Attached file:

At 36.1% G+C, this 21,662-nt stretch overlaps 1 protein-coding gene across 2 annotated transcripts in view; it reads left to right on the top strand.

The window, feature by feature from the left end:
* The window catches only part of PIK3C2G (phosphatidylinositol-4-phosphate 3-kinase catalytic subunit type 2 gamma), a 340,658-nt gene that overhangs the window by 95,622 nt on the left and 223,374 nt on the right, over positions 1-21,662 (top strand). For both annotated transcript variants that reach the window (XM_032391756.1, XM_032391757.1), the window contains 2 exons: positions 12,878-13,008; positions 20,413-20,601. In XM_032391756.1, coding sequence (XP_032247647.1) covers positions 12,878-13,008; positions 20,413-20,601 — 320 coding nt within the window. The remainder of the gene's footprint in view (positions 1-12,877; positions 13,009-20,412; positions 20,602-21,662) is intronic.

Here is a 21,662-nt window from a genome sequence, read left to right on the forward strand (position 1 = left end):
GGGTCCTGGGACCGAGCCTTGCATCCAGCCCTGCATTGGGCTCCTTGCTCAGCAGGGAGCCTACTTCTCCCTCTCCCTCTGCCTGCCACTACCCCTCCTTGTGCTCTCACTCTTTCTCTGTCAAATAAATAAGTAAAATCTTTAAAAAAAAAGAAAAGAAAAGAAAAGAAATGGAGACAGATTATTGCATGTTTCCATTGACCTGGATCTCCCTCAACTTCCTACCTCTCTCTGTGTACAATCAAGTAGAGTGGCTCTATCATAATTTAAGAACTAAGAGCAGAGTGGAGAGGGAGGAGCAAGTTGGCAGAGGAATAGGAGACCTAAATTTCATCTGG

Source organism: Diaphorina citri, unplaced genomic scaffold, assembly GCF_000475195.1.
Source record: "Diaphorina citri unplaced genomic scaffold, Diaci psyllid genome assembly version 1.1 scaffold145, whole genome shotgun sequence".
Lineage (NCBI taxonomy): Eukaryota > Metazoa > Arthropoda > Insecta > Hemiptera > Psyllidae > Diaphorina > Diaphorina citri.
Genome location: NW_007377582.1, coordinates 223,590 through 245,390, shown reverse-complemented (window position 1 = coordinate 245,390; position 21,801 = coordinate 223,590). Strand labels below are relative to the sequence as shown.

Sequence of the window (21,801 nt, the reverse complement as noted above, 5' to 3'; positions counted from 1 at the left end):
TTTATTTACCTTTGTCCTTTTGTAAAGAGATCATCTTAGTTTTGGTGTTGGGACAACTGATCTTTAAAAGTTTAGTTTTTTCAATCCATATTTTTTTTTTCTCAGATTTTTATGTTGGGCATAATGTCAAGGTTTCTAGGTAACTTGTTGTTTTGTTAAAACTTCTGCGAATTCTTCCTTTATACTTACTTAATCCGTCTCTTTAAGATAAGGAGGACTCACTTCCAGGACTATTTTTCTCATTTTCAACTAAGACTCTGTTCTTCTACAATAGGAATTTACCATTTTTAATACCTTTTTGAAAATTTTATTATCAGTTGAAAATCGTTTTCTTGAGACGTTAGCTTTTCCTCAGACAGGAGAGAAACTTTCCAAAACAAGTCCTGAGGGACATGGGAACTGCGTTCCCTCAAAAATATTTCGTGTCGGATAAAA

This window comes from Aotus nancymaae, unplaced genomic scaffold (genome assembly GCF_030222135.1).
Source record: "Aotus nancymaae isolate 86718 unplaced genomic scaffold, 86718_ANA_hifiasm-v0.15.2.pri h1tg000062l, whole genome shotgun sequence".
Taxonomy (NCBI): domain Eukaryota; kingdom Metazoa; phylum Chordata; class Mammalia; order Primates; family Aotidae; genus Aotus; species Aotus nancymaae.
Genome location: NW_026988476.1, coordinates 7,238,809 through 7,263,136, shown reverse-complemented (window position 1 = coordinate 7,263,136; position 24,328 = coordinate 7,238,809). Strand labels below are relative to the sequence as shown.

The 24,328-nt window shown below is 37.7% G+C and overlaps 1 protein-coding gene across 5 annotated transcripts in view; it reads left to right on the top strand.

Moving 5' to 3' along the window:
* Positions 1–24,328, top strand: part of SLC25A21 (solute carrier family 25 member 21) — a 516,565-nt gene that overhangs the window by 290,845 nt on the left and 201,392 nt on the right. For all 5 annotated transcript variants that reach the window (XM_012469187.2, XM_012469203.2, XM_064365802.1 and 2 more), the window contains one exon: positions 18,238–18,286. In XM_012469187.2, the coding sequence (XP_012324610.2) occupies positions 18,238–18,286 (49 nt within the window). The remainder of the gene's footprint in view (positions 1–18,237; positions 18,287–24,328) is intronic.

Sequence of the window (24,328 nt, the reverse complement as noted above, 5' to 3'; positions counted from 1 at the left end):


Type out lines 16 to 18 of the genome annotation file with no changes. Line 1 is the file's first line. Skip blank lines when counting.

The 24,328-nt window shown below is 37.7% G+C and overlaps 1 protein-coding gene across 5 annotated transcripts in view; it reads left to right on the top strand.

Moving 5' to 3' along the window:
* Positions 1–24,328, top strand: part of SLC25A21 (solute carrier family 25 member 21) — a 516,565-nt gene that overhangs the window by 290,845 nt on the left and 201,392 nt on the right. For all 5 annotated transcript variants that reach the window (XM_012469187.2, XM_012469203.2, XM_064365802.1 and 2 more), the window contains one exon: positions 18,238–18,286. In XM_012469187.2, the coding sequence (XP_012324610.2) occupies positions 18,238–18,286 (49 nt within the window). The remainder of the gene's footprint in view (positions 1–18,237; positions 18,287–24,328) is intronic.